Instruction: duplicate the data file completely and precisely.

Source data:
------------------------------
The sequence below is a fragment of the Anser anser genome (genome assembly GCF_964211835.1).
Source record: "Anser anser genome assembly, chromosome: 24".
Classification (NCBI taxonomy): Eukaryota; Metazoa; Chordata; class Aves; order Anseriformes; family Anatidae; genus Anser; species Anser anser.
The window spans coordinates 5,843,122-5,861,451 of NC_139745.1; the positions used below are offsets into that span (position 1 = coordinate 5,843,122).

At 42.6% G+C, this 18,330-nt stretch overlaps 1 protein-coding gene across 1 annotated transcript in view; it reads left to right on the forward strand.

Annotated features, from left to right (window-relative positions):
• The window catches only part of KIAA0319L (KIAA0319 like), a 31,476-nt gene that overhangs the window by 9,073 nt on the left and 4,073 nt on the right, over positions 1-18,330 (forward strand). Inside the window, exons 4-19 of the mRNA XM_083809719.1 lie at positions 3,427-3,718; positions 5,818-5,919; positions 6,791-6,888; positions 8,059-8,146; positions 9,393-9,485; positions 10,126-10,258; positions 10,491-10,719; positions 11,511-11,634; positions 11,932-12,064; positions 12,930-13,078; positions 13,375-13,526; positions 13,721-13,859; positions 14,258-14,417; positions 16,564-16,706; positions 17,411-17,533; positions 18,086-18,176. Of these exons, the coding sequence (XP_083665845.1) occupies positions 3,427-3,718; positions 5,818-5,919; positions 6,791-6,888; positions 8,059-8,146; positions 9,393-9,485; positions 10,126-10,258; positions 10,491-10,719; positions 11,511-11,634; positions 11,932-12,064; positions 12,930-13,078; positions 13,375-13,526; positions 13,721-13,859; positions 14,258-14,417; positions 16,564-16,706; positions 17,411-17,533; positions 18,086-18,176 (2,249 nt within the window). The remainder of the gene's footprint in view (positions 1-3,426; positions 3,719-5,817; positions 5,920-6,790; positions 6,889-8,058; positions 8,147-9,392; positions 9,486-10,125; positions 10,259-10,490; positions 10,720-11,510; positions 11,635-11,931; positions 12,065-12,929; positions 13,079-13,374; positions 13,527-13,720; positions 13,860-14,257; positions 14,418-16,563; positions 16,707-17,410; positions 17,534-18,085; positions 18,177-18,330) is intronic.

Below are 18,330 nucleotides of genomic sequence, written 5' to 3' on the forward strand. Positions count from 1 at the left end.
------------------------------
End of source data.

The sequence below is a fragment of the Anser anser genome (genome assembly GCF_964211835.1).
Source record: "Anser anser genome assembly, chromosome: 24".
Classification (NCBI taxonomy): Eukaryota; Metazoa; Chordata; class Aves; order Anseriformes; family Anatidae; genus Anser; species Anser anser.
The window spans coordinates 5,843,122-5,861,451 of NC_139745.1; the positions used below are offsets into that span (position 1 = coordinate 5,843,122).

At 42.6% G+C, this 18,330-nt stretch overlaps 1 protein-coding gene across 1 annotated transcript in view; it reads left to right on the forward strand.

Annotated features, from left to right (window-relative positions):
• The window catches only part of KIAA0319L (KIAA0319 like), a 31,476-nt gene that overhangs the window by 9,073 nt on the left and 4,073 nt on the right, over positions 1-18,330 (forward strand). Inside the window, exons 4-19 of the mRNA XM_083809719.1 lie at positions 3,427-3,718; positions 5,818-5,919; positions 6,791-6,888; positions 8,059-8,146; positions 9,393-9,485; positions 10,126-10,258; positions 10,491-10,719; positions 11,511-11,634; positions 11,932-12,064; positions 12,930-13,078; positions 13,375-13,526; positions 13,721-13,859; positions 14,258-14,417; positions 16,564-16,706; positions 17,411-17,533; positions 18,086-18,176. Of these exons, the coding sequence (XP_083665845.1) occupies positions 3,427-3,718; positions 5,818-5,919; positions 6,791-6,888; positions 8,059-8,146; positions 9,393-9,485; positions 10,126-10,258; positions 10,491-10,719; positions 11,511-11,634; positions 11,932-12,064; positions 12,930-13,078; positions 13,375-13,526; positions 13,721-13,859; positions 14,258-14,417; positions 16,564-16,706; positions 17,411-17,533; positions 18,086-18,176 (2,249 nt within the window). The remainder of the gene's footprint in view (positions 1-3,426; positions 3,719-5,817; positions 5,920-6,790; positions 6,889-8,058; positions 8,147-9,392; positions 9,486-10,125; positions 10,259-10,490; positions 10,720-11,510; positions 11,635-11,931; positions 12,065-12,929; positions 13,079-13,374; positions 13,527-13,720; positions 13,860-14,257; positions 14,418-16,563; positions 16,707-17,410; positions 17,534-18,085; positions 18,177-18,330) is intronic.

Below are 18,330 nucleotides of genomic sequence, written 5' to 3' on the forward strand. Positions count from 1 at the left end.